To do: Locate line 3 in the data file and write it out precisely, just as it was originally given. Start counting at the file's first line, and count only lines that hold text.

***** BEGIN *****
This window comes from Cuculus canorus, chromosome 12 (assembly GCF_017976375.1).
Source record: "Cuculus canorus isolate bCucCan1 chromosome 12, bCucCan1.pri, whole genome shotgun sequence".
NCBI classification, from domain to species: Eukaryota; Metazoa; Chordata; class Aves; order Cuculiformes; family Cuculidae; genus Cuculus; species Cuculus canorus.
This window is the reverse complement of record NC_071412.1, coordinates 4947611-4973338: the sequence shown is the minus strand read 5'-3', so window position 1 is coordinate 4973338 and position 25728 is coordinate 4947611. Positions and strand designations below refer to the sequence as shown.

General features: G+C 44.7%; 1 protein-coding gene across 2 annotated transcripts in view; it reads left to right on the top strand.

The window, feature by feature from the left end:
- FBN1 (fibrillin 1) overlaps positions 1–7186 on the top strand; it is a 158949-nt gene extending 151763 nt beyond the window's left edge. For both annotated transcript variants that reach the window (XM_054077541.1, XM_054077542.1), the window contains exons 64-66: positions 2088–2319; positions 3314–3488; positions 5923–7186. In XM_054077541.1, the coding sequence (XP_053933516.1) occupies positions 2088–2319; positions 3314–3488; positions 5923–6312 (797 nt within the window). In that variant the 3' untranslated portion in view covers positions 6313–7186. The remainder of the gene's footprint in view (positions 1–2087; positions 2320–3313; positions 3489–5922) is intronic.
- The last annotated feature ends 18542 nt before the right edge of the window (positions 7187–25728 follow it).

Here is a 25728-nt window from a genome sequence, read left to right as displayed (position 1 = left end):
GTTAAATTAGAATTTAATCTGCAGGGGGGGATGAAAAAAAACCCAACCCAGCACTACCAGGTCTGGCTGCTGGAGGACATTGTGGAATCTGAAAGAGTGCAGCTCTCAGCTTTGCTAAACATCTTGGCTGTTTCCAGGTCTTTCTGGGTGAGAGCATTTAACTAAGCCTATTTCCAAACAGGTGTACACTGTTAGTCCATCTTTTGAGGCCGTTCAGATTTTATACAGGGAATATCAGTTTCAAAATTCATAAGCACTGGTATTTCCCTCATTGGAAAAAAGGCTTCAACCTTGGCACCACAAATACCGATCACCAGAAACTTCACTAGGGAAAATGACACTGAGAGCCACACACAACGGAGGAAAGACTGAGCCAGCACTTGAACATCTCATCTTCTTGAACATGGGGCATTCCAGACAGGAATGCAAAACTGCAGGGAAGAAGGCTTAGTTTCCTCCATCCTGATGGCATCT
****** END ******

NCBI classification, from domain to species: Eukaryota; Metazoa; Chordata; class Aves; order Cuculiformes; family Cuculidae; genus Cuculus; species Cuculus canorus.